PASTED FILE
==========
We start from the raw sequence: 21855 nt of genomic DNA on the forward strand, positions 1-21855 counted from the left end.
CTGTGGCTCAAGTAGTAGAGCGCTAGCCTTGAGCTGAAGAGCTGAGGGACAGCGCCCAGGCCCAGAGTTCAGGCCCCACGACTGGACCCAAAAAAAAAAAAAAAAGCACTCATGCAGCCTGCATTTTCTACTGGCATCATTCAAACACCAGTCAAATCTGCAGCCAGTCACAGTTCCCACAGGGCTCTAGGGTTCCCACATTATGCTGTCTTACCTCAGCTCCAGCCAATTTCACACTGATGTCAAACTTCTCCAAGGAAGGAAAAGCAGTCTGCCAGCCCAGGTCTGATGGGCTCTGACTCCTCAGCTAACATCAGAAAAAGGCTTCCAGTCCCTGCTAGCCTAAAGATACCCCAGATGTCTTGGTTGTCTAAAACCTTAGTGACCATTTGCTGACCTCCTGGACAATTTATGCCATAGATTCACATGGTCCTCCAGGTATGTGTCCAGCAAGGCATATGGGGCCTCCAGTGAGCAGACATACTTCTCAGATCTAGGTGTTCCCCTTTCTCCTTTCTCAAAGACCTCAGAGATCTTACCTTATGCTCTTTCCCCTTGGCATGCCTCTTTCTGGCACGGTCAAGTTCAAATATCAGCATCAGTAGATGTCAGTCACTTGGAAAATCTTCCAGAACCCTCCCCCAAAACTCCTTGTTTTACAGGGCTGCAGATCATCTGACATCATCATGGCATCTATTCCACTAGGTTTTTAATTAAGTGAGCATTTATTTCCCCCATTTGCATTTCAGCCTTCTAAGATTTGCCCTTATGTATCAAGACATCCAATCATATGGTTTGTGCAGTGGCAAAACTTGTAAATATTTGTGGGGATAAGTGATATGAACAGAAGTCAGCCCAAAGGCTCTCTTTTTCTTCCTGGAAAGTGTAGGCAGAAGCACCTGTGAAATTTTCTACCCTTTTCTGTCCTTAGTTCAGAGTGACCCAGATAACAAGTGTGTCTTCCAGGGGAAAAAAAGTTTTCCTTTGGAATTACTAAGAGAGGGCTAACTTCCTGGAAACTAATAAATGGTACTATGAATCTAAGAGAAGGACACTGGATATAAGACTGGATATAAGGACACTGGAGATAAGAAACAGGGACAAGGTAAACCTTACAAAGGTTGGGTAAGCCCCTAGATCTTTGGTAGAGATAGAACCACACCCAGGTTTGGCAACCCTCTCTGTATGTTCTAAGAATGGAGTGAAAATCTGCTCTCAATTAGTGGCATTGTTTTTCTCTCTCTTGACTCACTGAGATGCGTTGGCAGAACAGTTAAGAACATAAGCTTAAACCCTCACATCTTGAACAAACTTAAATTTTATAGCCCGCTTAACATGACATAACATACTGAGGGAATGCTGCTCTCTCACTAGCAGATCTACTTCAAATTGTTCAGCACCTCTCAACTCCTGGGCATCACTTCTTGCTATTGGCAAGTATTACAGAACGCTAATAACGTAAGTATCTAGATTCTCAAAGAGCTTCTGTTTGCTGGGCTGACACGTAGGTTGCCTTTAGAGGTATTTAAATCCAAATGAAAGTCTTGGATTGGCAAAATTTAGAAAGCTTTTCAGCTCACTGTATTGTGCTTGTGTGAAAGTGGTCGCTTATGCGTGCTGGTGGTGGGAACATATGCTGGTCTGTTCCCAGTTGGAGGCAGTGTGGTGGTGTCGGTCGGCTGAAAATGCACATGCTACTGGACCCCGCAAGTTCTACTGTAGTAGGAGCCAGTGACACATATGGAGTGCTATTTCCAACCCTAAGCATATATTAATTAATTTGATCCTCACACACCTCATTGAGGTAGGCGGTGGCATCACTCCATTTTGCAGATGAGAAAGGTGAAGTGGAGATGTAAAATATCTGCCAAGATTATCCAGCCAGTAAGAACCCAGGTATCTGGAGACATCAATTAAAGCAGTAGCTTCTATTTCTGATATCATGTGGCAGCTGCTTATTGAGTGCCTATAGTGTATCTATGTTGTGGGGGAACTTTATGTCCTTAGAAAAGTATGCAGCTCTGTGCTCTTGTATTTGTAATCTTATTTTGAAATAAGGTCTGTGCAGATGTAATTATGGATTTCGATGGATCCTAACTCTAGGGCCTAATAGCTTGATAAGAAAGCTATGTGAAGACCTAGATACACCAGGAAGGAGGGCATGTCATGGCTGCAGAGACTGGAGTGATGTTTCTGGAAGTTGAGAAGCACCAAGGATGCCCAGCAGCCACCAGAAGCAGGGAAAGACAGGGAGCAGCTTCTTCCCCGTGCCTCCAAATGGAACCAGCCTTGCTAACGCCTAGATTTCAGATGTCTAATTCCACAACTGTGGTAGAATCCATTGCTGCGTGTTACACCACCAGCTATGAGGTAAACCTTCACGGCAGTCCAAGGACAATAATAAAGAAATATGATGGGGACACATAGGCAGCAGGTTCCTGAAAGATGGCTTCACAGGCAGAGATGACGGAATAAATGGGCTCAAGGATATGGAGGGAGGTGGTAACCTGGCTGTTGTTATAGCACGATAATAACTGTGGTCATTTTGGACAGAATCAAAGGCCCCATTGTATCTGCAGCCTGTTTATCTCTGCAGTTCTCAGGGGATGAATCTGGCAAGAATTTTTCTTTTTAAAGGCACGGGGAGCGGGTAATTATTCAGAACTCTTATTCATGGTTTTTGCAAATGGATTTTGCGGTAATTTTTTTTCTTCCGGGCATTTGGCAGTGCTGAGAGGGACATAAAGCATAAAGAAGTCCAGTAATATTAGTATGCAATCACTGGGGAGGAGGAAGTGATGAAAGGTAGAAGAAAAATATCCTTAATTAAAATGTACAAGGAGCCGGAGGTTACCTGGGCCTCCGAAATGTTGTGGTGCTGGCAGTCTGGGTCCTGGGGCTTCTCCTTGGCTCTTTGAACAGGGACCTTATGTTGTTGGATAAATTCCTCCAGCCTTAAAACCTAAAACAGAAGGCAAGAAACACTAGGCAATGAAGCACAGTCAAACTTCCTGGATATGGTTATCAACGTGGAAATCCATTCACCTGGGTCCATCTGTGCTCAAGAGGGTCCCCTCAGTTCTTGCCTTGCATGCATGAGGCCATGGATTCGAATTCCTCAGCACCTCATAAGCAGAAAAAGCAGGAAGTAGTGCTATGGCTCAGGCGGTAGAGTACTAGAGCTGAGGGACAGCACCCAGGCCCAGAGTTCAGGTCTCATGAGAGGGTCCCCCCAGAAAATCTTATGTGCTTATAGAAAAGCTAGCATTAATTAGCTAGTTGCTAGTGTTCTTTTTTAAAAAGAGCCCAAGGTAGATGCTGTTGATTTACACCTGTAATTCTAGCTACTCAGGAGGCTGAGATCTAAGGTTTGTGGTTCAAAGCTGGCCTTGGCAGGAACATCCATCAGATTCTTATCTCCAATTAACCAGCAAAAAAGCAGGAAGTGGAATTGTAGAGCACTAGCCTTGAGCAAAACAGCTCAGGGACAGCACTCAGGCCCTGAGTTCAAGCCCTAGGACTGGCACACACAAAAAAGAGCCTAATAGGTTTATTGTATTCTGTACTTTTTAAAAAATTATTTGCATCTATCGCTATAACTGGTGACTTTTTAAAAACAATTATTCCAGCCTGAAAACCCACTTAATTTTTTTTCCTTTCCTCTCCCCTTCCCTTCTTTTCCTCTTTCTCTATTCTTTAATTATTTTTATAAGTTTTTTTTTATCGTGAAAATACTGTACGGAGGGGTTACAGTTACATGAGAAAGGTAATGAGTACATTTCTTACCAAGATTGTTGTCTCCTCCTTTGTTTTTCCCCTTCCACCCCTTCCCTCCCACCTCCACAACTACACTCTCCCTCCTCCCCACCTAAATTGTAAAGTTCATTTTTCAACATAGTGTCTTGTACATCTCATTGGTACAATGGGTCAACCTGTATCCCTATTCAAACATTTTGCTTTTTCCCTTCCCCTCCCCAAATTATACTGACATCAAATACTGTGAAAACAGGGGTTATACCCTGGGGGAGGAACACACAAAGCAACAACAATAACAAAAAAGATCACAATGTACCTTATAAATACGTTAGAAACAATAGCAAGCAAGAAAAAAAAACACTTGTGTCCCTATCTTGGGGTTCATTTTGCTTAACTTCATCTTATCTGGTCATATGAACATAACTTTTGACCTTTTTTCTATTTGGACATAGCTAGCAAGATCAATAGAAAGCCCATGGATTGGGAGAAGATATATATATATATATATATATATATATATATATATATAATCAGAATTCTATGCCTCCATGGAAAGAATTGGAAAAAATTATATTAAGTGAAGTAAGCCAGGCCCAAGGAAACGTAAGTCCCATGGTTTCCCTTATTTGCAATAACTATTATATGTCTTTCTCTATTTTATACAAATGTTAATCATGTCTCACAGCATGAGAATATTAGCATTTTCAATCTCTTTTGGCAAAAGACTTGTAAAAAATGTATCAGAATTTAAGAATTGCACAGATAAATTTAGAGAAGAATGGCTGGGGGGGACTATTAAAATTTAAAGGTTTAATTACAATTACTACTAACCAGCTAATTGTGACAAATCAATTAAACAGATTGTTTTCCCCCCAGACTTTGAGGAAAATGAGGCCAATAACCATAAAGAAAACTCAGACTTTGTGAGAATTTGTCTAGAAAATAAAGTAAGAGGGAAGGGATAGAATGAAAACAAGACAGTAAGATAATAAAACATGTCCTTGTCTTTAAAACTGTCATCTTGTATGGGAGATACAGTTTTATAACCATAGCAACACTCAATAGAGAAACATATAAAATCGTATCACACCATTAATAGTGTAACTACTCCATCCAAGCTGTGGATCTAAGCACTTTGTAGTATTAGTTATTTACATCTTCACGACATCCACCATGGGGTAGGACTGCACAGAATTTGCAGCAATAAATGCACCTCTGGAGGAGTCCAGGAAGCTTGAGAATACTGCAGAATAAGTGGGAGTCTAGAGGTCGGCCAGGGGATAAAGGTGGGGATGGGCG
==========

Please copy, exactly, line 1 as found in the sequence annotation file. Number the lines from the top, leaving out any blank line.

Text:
We start from the raw sequence: 21855 nt of genomic DNA on the forward strand, positions 1-21855 counted from the left end.